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Sustainability Mythbusters: Debunking the Sustainability Myths

fraser, mike, schneider electricWelcome to the Sustainability Mythbusters series presented by Schneider Electric. In this six-part series, Schneider Electric’s Global Sustainability Services team explores common misconceptions related to the topic of sustainability and presents a business case to “bust” each myth.  

  1. Sustainability does not make business sense

Anyone who would say that there is not a business case for sustainability might want to talk to Cabela’s. The outdoor retailer saved more than $1 million in just two years by improving energy management and efficiency in 10 new stores.

Skeptics could also look at beverage company Brown-Forman, which expects to cut 350,000 annual truck trips in 2014 by moving its Jack Daniel’s distillery and warehousing operations closer together. Or they could look at Kittitas Valley Community Hospital, which saved $200,000 after simply taking the time to analyze and improve its energy usage.

There are plenty of dollars and cents examples out there that clearly lay out the business case for sustainability. Beyond that, however, is a long list of reasons that further strengthen the sustainability case; a list so long, in fact, that it turns this myth completely on its head and makes the exact opposite true. Sustainability makes complete business sense in myriad ways.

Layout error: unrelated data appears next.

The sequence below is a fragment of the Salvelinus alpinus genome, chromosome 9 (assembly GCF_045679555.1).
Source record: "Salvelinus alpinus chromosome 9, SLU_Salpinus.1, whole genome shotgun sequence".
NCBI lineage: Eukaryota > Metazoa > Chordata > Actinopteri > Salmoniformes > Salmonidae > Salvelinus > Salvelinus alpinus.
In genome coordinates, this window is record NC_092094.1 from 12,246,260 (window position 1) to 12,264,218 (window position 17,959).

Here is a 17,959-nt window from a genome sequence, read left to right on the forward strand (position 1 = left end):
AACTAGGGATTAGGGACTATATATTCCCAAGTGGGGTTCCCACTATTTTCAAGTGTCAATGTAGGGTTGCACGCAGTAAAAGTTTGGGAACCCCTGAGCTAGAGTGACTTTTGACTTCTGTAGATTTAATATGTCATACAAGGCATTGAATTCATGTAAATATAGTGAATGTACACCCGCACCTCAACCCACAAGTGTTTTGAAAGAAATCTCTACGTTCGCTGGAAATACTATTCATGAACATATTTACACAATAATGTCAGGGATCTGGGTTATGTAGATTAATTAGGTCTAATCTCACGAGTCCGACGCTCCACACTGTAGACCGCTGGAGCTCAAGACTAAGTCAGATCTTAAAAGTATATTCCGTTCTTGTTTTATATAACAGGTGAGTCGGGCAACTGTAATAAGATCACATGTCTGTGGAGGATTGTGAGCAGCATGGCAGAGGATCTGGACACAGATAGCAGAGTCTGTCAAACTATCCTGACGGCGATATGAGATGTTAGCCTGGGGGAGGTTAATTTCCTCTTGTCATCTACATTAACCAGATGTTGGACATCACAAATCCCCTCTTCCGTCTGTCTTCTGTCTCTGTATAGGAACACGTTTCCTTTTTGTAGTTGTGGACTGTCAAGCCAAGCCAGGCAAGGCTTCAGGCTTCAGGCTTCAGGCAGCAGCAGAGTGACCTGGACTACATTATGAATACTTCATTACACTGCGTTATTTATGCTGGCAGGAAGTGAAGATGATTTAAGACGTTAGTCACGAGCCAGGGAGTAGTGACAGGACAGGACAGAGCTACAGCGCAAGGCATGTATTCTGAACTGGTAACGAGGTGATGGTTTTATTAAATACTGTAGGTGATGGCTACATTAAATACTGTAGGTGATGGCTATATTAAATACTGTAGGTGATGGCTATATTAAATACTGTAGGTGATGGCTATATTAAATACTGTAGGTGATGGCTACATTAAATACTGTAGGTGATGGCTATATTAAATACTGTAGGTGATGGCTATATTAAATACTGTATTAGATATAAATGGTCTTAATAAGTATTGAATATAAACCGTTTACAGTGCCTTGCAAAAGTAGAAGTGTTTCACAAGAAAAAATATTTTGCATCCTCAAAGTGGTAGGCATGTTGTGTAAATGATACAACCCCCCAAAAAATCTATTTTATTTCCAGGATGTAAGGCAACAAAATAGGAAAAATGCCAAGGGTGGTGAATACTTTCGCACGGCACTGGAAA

For starters, many companies these days have been experiencing increased demand from investors, shareholders, retailers and consumers for greater commitment to sustainability. And what starts as more demand often ends up becoming a requirement. For example, shareholder resolutions focused on sustainability have been on the rise over the past few years. Such resolutions may only inform discussions initially, but with enough support they often become mandates that not only call for but support sustainability initiatives.

For companies in certain industries, sustainability can be an imperative for doing business at all. Forestry companies must manage their timberlands for future harvests, and mining companies are often required to meet rigorous environmental standards in order to receive the licenses they need to conduct their business in the first place.

Likewise, more and more large companies are beginning to require a commitment to sustainability from their suppliers. The most well-known of these, Wal-Mart, launched its sustainability index in 2009 to begin rating its suppliers based on their own sustainable practices. The retailer expects to source 70 percent of the goods it sells in the US by 2017 only from suppliers who make sustainability cut. Those who don’t will be missing out on a big business opportunity: the average Wal-Mart store carries more than 120,000 items.

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